April 5, 2015
Isaiah 40:27-31, Luke 24:1-12
It all began on the roof of a drive-in theatre in Orange County, California. In the year of my birth, 1955, a little know minister named Robert Schuller, started preaching to people parked in their cars. Over the years he assumed the mantle of Norman Vincent Peale and built one of the nation’s first mega-churches, the Crystal Cathedral. However, as happens with most people I know Dr. Schuller began to grow older. As he entered his 80s he realized that he needed to pass on the church to someone else…and so he chose one of his sons. To put it mildly the transition did not go well. Attendance, membership and contributions fell. So Dr. Schuller removed his son and replaced them with his daughter. Things continued to decline. Fearing utter collapse, the board not only removed Dr. Schuller from the pastorate, but Dr. Schuller himself from the board. They then replaced the daughter with another one of Dr. Schuller’s sons…see the pattern. In the end it did not matter. The church declared bankruptcy and people realized that the Cathedral and the Hour of Power television ministry could not survive without its founder. It was a one man show.
We might imagine that this was the way the disciples felt. For three years they had followed Jesus everywhere. They had given up everything. They had risked everything. But it had been worth it. Following Jesus was an amazing adventure. He worked miracles. He healed people. He drive out demons. He taught with authority. He drew large crowds. And in their eyes he was the messiah who would restore Israel to its rightful place as God’s kingdom on earth. His sudden arrest, trial and death changed all of that. It ended a revolution that had begun with such promise. The disciples ran away. They hid. They went back home. No one could be Jesus. No one could do what he did. And so on the day after the Sabbath the women returned to the place of his burial filled with sadness and defeat. All of which poses the question, why are we here some 2,000 years later, if Jesus is not here with us. I know, you are all thinking, “Uh John, you know…the resurrection and all. Jesus was raised from the dead.” And I get that. The women would discover that Jesus was no longer in the tomb, but had been raised by the power of God. Again, I get that, but the reality is that Jesus is not around now. He came back and then left again, just as Schuller had done. So again, why are we here some 2,000 years later?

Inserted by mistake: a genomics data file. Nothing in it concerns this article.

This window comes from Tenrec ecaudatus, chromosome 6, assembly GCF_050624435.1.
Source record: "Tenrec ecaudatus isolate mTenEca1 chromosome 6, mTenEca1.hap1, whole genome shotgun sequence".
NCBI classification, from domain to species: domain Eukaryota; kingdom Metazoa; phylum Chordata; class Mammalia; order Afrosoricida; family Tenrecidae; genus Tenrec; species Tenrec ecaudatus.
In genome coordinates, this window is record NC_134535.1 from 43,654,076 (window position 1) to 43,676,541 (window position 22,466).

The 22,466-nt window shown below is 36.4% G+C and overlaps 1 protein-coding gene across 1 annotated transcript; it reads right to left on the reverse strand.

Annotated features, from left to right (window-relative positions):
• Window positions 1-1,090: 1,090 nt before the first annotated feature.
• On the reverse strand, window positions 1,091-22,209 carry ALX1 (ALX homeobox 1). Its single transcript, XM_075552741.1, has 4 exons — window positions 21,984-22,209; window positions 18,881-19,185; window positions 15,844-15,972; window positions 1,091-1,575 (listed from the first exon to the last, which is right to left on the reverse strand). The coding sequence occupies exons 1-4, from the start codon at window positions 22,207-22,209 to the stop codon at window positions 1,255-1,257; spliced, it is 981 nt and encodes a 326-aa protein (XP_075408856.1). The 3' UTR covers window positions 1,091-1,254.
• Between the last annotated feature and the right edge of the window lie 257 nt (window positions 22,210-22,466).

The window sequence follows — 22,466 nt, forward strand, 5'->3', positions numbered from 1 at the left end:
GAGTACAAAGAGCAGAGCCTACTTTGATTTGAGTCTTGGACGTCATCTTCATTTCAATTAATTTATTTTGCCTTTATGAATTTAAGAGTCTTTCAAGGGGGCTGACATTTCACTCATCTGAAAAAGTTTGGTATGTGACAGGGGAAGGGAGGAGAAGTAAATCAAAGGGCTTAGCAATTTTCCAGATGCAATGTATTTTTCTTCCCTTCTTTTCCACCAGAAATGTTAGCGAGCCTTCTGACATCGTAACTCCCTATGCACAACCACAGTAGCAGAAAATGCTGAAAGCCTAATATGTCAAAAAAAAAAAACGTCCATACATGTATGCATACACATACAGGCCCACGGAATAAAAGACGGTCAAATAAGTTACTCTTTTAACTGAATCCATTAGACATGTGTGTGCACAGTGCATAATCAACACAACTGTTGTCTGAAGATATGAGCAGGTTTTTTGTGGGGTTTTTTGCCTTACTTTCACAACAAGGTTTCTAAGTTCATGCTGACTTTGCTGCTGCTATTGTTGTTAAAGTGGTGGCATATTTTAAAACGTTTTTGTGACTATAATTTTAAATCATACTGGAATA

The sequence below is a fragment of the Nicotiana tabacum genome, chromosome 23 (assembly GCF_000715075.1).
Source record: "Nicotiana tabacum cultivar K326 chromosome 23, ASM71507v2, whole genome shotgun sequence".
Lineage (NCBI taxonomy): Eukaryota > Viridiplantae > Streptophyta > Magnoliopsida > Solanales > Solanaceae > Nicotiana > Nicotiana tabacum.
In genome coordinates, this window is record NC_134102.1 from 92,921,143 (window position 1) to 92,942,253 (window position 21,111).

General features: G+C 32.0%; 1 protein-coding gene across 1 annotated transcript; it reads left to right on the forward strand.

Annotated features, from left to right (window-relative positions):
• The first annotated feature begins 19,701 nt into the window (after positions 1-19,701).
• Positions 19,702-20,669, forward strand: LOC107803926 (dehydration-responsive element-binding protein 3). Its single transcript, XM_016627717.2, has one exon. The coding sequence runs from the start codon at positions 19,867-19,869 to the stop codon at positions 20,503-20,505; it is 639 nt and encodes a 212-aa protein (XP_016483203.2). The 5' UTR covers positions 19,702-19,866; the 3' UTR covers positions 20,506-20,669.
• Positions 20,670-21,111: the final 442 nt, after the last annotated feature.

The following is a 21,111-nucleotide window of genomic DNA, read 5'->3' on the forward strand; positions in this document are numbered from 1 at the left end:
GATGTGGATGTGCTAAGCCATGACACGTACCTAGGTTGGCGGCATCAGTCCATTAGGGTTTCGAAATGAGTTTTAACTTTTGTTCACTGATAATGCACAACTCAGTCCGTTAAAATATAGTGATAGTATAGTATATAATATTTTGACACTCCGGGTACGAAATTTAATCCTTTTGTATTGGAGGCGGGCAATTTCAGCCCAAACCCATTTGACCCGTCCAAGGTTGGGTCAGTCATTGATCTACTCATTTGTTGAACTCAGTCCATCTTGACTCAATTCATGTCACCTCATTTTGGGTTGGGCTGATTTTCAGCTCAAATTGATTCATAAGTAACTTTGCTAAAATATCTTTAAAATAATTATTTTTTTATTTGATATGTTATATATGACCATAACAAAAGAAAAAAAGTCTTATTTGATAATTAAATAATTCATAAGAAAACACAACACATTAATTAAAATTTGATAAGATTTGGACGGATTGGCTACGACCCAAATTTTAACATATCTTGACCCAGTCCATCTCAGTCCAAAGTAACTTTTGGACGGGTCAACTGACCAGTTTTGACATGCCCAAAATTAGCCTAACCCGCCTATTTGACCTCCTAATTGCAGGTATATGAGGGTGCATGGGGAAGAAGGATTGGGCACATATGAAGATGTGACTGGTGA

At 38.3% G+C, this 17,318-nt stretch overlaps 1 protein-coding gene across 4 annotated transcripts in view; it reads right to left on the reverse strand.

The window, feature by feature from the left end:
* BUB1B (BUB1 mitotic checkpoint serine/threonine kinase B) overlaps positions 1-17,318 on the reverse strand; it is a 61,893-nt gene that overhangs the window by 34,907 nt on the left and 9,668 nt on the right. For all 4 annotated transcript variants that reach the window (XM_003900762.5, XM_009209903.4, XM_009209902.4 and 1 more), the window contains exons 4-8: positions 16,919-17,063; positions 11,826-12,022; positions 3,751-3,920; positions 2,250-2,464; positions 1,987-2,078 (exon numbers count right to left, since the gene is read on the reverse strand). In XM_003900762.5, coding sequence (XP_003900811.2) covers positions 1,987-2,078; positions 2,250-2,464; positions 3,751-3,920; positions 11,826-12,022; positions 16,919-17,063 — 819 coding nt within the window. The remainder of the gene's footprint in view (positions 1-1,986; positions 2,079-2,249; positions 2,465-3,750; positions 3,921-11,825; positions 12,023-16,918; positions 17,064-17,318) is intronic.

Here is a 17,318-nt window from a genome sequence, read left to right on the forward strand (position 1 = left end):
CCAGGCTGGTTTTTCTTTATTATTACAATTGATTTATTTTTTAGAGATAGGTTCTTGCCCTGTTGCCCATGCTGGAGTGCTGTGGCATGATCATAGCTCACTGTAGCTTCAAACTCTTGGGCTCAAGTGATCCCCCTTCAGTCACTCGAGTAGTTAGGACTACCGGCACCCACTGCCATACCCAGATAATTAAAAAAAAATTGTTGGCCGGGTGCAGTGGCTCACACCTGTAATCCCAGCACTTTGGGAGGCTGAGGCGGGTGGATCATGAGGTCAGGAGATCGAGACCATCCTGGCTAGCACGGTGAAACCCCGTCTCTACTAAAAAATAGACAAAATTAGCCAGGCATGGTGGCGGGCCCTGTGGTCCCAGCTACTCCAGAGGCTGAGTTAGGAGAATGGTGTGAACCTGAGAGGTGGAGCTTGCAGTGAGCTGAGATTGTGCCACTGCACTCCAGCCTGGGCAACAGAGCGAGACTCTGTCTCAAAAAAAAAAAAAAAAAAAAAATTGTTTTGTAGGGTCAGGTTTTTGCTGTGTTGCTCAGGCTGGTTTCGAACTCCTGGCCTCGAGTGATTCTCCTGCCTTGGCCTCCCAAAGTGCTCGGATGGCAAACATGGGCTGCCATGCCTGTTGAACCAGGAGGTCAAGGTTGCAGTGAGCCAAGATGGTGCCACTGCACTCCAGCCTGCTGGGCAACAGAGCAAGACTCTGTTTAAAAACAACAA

The answer I want to offer you is that we are here because the resurrection was not simply an event in one moment in time. For years this is how people talked about it…or argued about it. Did Jesus really rise? How did it happen? In a sense they were looking for some sort of proof that one moment Jesus was dead and the next he was alive. What I want to argue is that the resurrection was bigger than that. Yes, one moment Jesus was dead and another he was alive, but that was the initiation of something greater…the continuing expansion of the resurrection into the world. How many of you this morning are familiar with the Big Bang Theory…not the television show, but the actual Big Bang at the beginning of the universe? Well if you are not the best scientific observations take us back almost 14 billion years where there was a singularity which exploded in a massive event that created temperatures of almost 10 billion degrees. That even then sent matter flying throughout the universe in such a way as to create all that we see today…and it is not done. The universe continues to expand even as we sit here in this sanctuary.